Friend Pam wrote an article on her blog about how the United States didn’t do so well on the new the Social Progress Index (SPI), a measure of human well-being that goes beyond traditional economic measures such as GDP or per capita income. You can read Pam’s thoughts here: U.S. in the World: Misplaced Pride.
A U.S. non-profit group, the Social Progress Imperative, worked together with the World Economic Forum to create the index. The group looked at 132 countries around the world for the first time, last year they only studied 50. The Social Progress Index is a study meant to compliment the measurement of GDP. The study of the relationship between economic growth and social progress can help countries in understanding how to grow and how social progress can essentially help growth. In other words GDP doesn’t necessarily tell countries what to do while the SPI does give suggestions of where they should centre their attention to evolve.
To explain what the SPI is the folks that did the study created this great YouTube video that assists in enlightening us all:
All of this got me to thinking how my “adopted” country tallies up against my “home” country and so I went exploring further into the SPI website. Canada ranks 7th in the world on the Social Progress Index and Panama rates 38th but those numbers don’t tell the story.
Turns out that Canada is the best performing G8 country. We are behind countries such as Switzerland, the Netherlands and Norway. But it is ahead of the United States and United Kingdom (two more of our benchmark countries). Costa Rica and Uruguay are the top two countries in Latin America but Chile and Panama are third and fourth. So not too bad Panama!
Top 10 Europe, Oceania, North America:
Top 10 Latin America, Caribbean:
Canada gets its high-ranking from its good scores on personal freedom and choice and on providing opportunity for people to improve their place in society, earning a total score of 87.2 or second place in the “opportunity” category. In contrast Panama earned lower scores in tolerance and inclusion and access to advanced education earning a score of 62.48 or 37th place overall in this grouping.
By my observation access to further education is a problem for those who live out in the countryside. Living costs are relatively low and public universities are free for everyone, but private institutions do charge, with fees varying depending on your course. The problem is that the majority of these institutions are based in Panama City and that is when costs start to climb, giving people already living in the city an advantage over those who have to move from the campo. There are satellite campuses available but they don’t offer all the courses available in the larger centres. It also doesn’t help when The University of Panama suspends classes as they did today at its central campus because of lack of water due to a burst pipe which brings me to the next area…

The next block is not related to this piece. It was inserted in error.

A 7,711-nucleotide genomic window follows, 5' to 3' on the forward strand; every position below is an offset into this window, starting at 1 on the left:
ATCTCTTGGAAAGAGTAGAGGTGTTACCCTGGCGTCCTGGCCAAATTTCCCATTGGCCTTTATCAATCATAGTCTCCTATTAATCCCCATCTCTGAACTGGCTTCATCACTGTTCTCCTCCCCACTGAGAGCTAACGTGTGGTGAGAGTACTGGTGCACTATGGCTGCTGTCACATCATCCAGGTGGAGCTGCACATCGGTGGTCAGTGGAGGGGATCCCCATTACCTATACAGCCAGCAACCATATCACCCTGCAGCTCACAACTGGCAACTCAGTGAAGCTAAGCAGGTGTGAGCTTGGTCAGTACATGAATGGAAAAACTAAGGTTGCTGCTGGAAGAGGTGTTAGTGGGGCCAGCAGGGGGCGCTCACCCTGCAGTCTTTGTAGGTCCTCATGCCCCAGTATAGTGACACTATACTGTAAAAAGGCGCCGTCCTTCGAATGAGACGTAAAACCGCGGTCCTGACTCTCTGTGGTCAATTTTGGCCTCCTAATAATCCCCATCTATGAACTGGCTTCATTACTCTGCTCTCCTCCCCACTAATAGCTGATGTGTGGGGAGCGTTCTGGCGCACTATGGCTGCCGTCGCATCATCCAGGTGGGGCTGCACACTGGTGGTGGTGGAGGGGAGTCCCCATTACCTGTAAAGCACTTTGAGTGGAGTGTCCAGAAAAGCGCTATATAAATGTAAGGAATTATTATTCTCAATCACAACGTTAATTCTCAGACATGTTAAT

Panama lags behind is in the basic human needs section. The government is currently undergoing a huge investment in infrastructure to improve potable water and sewer throughout a great part of Panama. They are also investing money into subsidized housing and subsidized mortgages which is encouraging. The area of great concern by my observation is the safety and security section. It seems in our area at least, there just isn’t enough policia to keep everything in check and be proactive and not reactive. I do see many recruitment posters in the towns around the country which is a good thing.
Canada has good scores for basic human needs as well as healthcare and nutrition. There is a problem with access to clean water outside metropolitan areas and ensuring shelter is available to all citizens; particularly in First Nations and Northern communities. Another thing that the citizens and government have to watch is the problem with obesity of the population which adds to healthcare costs. Always a work in progress…
Panama outranked Canada in Ecosystem Sustainability by scoring the 10th spot as opposed to Canada’s 51st spot. Panama scored way behind Canada on the access to information and communications. I don’t know how that was calculated it seems that everyone, even those that live in little tin shacks have cell phones. The mail system in Panama leaves a lot to be desired. In our town there is only a post office and one needs to wait for someone to move or go to the “Great Beyond” to get a box here. On the other hand isn’t that the way that Canada’s postal system is going? We do have access to internet although it’s not always wired in but WiFi with a USB stick works well…most of the time. When the electricity is working, and the stick is recharged, and the moon is aligned in the right spot and there’s not hundreds more people in town trying to use their cellphones sucking our signal and it’s not too windy…
The data gathered for comparison is by no means perfect but still it will hopefully allow countries to benchmark themselves against similar countries and help them to improve. (Remember those terms from school?) FYI, if you look at the list you’ll notice that there is a grouping of Scandinavian countries in the top five. It all makes for some interesting reading in the campo.
* If you’d like to explore or compare further you can find the full website here.
If your brain isn’t ready to burst here’s even more to read!